Monday, July 4, 2016

Goose Fat for the Soul

by Gloria Levitas for Moment Magazine

Book Review of Rhapsody in Schmaltz: Yiddish Food and Why We Can’t Stop Eating It by Michael Wex

Rhapsody in Schmaltz is not a book to devour in one sitting, nor should it be casually nibbled. Something of an oxymoron, this witty, entertaining volume overflows with food for thought and thoughts about food. It is stuffed with Talmudic arguments, biblical injunctions, slyly sexual linguistic tropes, and an exploration of the intimate relationship between Yiddish food and metaphor. Wex, a Canadian novelist, professor, linguist, Talmud scholar, cultural analyst and standup comedian, is best known for Born to Kvetch (2005), his hilarious yet profound analysis of Yiddish language and culture. This new volume is its more-than-worthy successor.

Continue reading.

For more on Jewish books, check out our    page.

Monday, June 27, 2016

Raised with miracle of parents’ survival, author writes magical Holocaust tales

With the X-Men and vampires as her influences, Helen Maryles Shankman brings ‘fabulist’ realism to Wlodawa, Poland

By Matt Lebovic or The Times of Israel
It took a story about a partisan with a knife jumping out of a tree to convince a young Helen Maryles Shankman that “Jews fought back” during the Holocaust.

As she grew up in Chicago during the 1960s and 70s, Shankman’s survivor parents — the late Brenda and Barry Maryles — often told her “vivid stories” about wartime Poland.

Almost all of her parents’ friends had lived through the Shoah, and the author recalls thinking of them, “they didn’t know how to be American. My parents were not like the people in ‘Dick & Jane,’” she told The Times of Israel in an interview.

Continue reading.

For more on Jewish books, check out our    page.

Monday, June 20, 2016

As Close to Us as Breathing by Elizabeth Poliner

Review by Philip K. Jason for Jewish Book Council

There is no shortage of books focused on Jewish family life, but Elizabeth Poliner’s stands apart as an instant classic. It is an inspired literary exploration of the tension between personal and family identity, between masculine and feminine models of achievement, between tradition as habit and tradition as choice, between love that gives and love that demands.

Though the novel examines an extended family and its world over three generations, its point of focus is the summer of 1948, immediately following modern Israel’s birth and, for the Leibritsky family, the trauma of its youngest member’s accidental death. Spatially and culturally, its main arena is a place informally named Bagel Beach: the family vacation area on the Connecticut shore of Long Island Sound that constitutes a summer Jewish beachfront neighborhood in the midst of other ethnic enclaves.

Continue reading.

For more on Jewish books, check out our    page.

Monday, June 13, 2016

Israeli Author Etgar Keret Awarded $100,000 Bronfman Prize

The Jewish Week

Israeli author Etgar Keret has been named the recipient of the 2016 Charles Bronfman Prize.

The prize recognizes Keret’s work “conveying Jewish values across cultures and imparting a humanitarian vision throughout the world,” the prize said in an announcement Wednesday.

The annual prize, which carries a $100,000 award, goes to a Jewish humanitarian under age 50 whose work is informed and fueled by Jewish values and has broad, global impact that can potentially change lives.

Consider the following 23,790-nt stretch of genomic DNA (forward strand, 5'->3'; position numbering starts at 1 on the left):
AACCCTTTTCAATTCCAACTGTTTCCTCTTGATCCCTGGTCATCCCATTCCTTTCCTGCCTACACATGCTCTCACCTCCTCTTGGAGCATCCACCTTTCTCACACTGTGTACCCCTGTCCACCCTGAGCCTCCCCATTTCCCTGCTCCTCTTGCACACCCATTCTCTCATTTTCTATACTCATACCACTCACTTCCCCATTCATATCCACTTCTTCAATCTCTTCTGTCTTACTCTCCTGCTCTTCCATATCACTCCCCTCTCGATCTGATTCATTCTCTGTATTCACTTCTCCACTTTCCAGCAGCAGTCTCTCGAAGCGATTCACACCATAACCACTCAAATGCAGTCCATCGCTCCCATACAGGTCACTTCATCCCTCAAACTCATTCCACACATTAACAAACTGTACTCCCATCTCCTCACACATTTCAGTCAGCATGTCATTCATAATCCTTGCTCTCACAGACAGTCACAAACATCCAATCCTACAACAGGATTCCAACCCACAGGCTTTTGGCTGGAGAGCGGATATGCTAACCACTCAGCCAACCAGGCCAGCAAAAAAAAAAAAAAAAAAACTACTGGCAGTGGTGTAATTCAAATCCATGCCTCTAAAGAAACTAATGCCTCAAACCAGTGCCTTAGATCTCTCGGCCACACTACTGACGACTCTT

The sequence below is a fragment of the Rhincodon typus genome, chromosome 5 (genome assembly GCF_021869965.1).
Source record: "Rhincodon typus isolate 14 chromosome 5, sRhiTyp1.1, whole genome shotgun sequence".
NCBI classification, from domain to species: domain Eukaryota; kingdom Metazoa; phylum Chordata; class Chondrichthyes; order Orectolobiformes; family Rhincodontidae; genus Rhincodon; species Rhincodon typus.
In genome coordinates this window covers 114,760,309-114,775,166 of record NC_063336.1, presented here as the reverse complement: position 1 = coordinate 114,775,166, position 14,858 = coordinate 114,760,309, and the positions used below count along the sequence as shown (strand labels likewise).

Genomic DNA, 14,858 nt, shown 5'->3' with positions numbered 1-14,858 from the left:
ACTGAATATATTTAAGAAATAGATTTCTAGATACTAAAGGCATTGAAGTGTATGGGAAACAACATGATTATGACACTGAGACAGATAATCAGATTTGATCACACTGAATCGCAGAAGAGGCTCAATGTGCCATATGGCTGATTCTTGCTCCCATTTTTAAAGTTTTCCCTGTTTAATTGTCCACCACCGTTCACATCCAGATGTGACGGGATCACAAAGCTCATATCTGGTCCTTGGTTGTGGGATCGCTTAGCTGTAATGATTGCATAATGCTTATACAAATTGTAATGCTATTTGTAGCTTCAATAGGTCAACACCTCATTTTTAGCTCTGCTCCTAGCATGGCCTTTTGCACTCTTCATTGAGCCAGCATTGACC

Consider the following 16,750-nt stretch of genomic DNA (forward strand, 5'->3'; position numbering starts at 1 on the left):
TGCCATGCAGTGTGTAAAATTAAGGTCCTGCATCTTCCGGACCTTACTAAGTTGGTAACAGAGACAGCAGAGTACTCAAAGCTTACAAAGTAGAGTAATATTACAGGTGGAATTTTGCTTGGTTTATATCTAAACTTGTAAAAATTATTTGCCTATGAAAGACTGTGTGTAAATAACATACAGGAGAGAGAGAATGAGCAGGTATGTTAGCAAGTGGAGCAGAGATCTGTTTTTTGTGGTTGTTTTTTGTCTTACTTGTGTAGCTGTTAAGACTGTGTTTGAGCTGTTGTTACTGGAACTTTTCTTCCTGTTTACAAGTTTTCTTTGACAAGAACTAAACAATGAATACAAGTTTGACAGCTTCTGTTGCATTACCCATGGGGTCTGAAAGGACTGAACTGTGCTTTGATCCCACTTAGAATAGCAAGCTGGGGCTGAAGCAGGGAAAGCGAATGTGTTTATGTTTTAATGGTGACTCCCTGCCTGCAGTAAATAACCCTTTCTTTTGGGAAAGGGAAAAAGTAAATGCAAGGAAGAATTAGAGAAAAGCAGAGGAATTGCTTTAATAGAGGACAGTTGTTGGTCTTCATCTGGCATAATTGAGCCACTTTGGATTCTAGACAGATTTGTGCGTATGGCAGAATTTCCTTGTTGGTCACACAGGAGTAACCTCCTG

Continue reading.

For more on Jewish books, check out our    page.

Monday, June 6, 2016

How one publisher revolutionized American Judaism

by Jeffrey K. Salkin for JewishJournal

When the news came, it was like learning of the death of an old, trusted friend.

Last week, it was announced that Turner Publishing Company would be acquiring Jewish Lights Publishing, as well as the other imprints associated with its parent company, LongHill Partners -- SkyLight Paths, Christian Journeys, and Gemstone Press  (,,,

(Full disclosure: almost all of this author’s books have been published by Jewish Lights).

Jewish Lights was not simply a Jewish publishing company. Such companies have come and gone. Some have disappeared because of the vicissitudes of Jewish history; gone are the Jewish publishing houses of Amsterdam, Livorno, Warsaw, and Vilna. Others disappeared because of the vagaries of the publishing industry itself -- Jason Aronson, the URJ Press, and the venerable Schocken house is no longer independent.

Continue reading.

For more on Jewish books, check out our    page.

Monday, May 30, 2016

Interview: Michelle Adelman

with Nicole Loeffler-Gladstone for Jewish Book Council
Michelle Adelman's debut novel introduces a heroine whose failings, grief, and disability have become the background music of her life, but who nonetheless grows stronger because of her scars. Jewish Book Council chatted with the author about this unusual novel, Piece of Mind, its portrayal of the family dynamics in dealing with disability, and how Judaism emerged as a source of comfort to its protagonist, Lucy.

Nicole Loeffler-Gladstone: Your background is in nonfiction and journalism. How did you become interested in writing fiction? And how did you use those skills when you wrote this novel?

Continue reading.

For more on Jewish books, check out our    page.

Monday, May 23, 2016

Advanced Style: Older & Wiser

By Amy Klein for Hadassah Magazine
When Ari Seth Cohen moved to New York more than eight years ago, he was missing his grandmother Bluma, his “best friend” who had recently passed away. So in tribute to her, he started documenting the style and stories of the city’s most inspiring older people. And a phenomenon was born.

To wit: first the blog, then the book, then the documentary Advanced Style, showing photos of the flashy, the classy, the colorful and the eclectic “elderhood” around the world.

Continue reading.

For more on Jewish books, check out our    page.